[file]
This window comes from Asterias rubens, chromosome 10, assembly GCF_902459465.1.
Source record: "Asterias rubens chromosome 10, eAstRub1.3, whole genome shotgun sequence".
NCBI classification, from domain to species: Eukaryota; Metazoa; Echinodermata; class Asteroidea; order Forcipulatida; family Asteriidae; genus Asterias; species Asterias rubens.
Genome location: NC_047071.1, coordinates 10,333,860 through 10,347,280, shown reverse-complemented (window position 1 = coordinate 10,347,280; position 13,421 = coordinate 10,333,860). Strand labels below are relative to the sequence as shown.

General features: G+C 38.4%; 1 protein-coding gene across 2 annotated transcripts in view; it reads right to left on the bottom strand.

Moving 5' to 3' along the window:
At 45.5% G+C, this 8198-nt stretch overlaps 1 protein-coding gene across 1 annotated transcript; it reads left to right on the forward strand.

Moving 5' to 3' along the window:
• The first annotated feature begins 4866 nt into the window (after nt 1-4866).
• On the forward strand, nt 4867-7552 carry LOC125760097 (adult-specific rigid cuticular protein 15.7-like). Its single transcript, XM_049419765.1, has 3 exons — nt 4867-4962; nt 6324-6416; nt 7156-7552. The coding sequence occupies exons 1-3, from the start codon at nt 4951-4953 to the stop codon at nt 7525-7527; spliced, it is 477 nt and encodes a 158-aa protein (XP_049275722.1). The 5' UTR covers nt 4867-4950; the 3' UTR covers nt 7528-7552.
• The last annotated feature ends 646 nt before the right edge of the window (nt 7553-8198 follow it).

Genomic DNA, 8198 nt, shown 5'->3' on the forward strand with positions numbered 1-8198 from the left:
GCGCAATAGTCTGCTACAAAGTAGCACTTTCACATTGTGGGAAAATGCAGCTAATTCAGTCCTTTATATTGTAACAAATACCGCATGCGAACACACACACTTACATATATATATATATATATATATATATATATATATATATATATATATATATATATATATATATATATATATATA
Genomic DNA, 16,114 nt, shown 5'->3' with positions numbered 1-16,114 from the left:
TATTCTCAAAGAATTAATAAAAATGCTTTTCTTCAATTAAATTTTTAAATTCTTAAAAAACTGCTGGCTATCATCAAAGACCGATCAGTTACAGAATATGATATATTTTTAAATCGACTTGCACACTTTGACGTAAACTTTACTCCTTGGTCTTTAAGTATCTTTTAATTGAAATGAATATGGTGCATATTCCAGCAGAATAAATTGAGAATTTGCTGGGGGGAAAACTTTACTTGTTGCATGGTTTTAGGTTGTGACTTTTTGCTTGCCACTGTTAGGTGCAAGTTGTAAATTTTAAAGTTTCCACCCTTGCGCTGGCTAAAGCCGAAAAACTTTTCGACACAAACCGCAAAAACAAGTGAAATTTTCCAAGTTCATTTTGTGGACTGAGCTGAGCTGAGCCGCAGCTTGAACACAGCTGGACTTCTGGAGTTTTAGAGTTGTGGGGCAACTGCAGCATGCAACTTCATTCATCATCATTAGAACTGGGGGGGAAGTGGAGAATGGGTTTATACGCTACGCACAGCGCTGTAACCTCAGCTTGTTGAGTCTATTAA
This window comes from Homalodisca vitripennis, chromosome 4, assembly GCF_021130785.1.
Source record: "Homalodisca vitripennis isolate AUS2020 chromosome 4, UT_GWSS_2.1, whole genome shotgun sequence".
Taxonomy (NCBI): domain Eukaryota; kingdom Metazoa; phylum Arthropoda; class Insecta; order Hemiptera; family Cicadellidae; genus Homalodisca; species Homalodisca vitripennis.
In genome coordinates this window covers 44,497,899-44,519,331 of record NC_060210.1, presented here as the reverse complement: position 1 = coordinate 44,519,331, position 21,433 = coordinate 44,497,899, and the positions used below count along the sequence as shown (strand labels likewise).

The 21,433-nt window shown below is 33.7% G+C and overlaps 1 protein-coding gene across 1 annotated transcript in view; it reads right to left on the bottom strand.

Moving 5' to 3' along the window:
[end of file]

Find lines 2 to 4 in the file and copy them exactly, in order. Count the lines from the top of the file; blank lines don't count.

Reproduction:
Source record: "Asterias rubens chromosome 10, eAstRub1.3, whole genome shotgun sequence".
NCBI classification, from domain to species: Eukaryota; Metazoa; Echinodermata; class Asteroidea; order Forcipulatida; family Asteriidae; genus Asterias; species Asterias rubens.
Genome location: NC_047071.1, coordinates 10,333,860 through 10,347,280, shown reverse-complemented (window position 1 = coordinate 10,347,280; position 13,421 = coordinate 10,333,860). Strand labels below are relative to the sequence as shown.